Taking the mound for his first big league start since being optioned to Triple-A on May 11, Cotton was also making his first start at Yankee Stadium. He couldn’t find the strike zone in the first, allowing a walk, a hit batsman and a wild pitch that led to Starlin Castro’s sacrifice fly and an early lead for New York.

But then he settled down and found a groove, retiring 15 out of 16 hitters for a stretch from the first all the way until the sixth. That was all the more impressive given that Cotton did not have the effective changeup that’s usually the centerpiece to his game plan.

Catcher Josh Phegley said he was encouraged by Cotton’s effort in his first start back from Triple-A.

“He was kind of sporadic at the beginning, so I was just calling a lot of cutters because that was our strike pitch,” Phegley said. “You’d like to have the changeup because it’s one of the better ones I’ve seen. But he’s got the stuff to do without one of his pitches and still compete and put us in a good position.”

The game turned when Cotton couldn’t slam the door in the sixth after retiring the first two hitters. He walked Gary Sanchez and then caught too much plate with a 1-0 cutter to Holliday, who signed a one-year $13 million contract with New York in the offseason. He drilled a two-run homer to left-center, and Cotton was lifted after Castro singled on his next batter.

“I didn’t want to walk that guy,” Cotton said. “You don’t wanna put guys on base with free passes and I did that, and it came back to haunt me.”

With Cotton’s pitch count crossing 100 in the sixth, A’s manager Bob Melvin said he had no second thoughts about not going to his bullpen earlier. Cotton was charged with three runs on just two hits with three walks and five strikeouts over 5 2/3 innings.

“I was fine with him to get through the inning. That probably would have been it,” Melvin said. “You don’t take a guy out just because he’s got 100 pitches. He was pitching well.”

Cotton will be an important factor for the A’s moving forward given the injuries to starters Jesse Hahn and Kendall Graveman, with the former going on the 10-day disabled list Saturday and the latter expected to join him in the next day or two.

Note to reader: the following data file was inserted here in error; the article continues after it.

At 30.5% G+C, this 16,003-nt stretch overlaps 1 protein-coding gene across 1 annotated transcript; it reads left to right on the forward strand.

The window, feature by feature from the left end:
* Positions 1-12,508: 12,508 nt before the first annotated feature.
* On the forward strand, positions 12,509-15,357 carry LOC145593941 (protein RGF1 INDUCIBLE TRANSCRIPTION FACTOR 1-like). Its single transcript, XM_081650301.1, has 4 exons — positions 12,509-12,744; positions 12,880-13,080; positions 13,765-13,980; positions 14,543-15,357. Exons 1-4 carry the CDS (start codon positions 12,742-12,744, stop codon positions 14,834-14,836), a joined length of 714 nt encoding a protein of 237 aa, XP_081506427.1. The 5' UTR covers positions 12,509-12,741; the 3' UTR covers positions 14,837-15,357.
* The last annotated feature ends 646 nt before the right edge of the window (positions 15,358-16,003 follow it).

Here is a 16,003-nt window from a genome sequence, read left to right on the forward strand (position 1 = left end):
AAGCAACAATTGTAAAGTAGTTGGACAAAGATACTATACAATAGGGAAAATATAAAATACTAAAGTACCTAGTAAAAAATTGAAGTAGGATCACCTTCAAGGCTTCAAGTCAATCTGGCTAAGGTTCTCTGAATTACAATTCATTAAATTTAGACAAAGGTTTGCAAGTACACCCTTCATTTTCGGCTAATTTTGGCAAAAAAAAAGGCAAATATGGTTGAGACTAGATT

Tempers boil over as A's strike out 14 times in defeat

Tempers boil over as A's strike out 14 times in defeat

NEW YORK — As their frustration mounted inning after inning, the A’s afternoon seemed destined to end in ugly and disappointing fashion.

So it was that Matt Joyce walked away from home plate visibly baffled after a game-ending strikeout that cemented a 3-2 loss to the Yankees on Saturday. The A’s struck out 14 times in a game that included ejections for manager Bob Melvin and second baseman Jed Lowrie, and lots of puzzled looks over the strike zone of home plate umpire Will Little.

Lowrie was doing a slow burn throughout all of his at-bats. He struck out looking in three of his four plate appearances, and if you go by the location of pitches as presented by the Gameday tracker, he had a justifiable gripe.

It came to a head when Little rang him up in the eighth inning, with Lowrie arguing and getting a quick ejection, the first of his 10-year career.

“All I’m gonna say is I got the bat taken out of my hands three times today,” he said afterward.

Later in the eighth, Trevor Plouffe appeared to perhaps hold up on a check swing. It didn’t matter, as Little rang him up on a Dellin Betances slider that appeared high. Melvin got ejected protesting from the dugout and then went out to get a few more words in.

“A lot of frustration, in big situations,” the manager said.

On the game’s final at-bat, Joyce worked the count to 3-1 against Betances and was so sure he’d gotten ball four that he unsnapped his shin guard in anticipation of taking first. But Little called strike two. Joyce swung through the next pitch for the final out.

By the end, the Yankees had pocketed a victory despite collecting just two hits, including Matt Holliday’s two-run homer off Jharel Cotton (3-5) in the sixth that snapped a 1-1 tie. Cotton had a no-hitter going until then.

New York’s odd victory also ended an odd trend between these teams — the road team had won each of the previous eight games they’d played.

Ryon Healy’s RBI double scored Khris Davis from first to tie the game 1-1 in the top of the sixth. Holliday, who spent the first half of 2009 with Oakland before being shipped to St. Louis, homered to give the Yankees a 3-1 lead. Then A’s catcher Josh Phegley came back with a solo shot in the seventh to bring Oakland within a run.

The A’s have split the first two of this three-game series in the Bronx. But you can’t spotlight their dissatisfaction with Saturday’s strike zone without also pointing out they struck out 13 times on Friday night too. They’ll need to make more of their at-bats to take Sunday’s rubber match.

“It is what it is,” Phegley said when asked to sum up the day. “We were no-hitting the Yankees and losing. I think we wanted a little more offensive production but that’s just the way the game went. We just didn’t make the best of the opportunities we had. Obviously I feel like like there were some walks we had, we worked the counts pretty well, and it didn’t go in our favor. That’s just the way it goes.”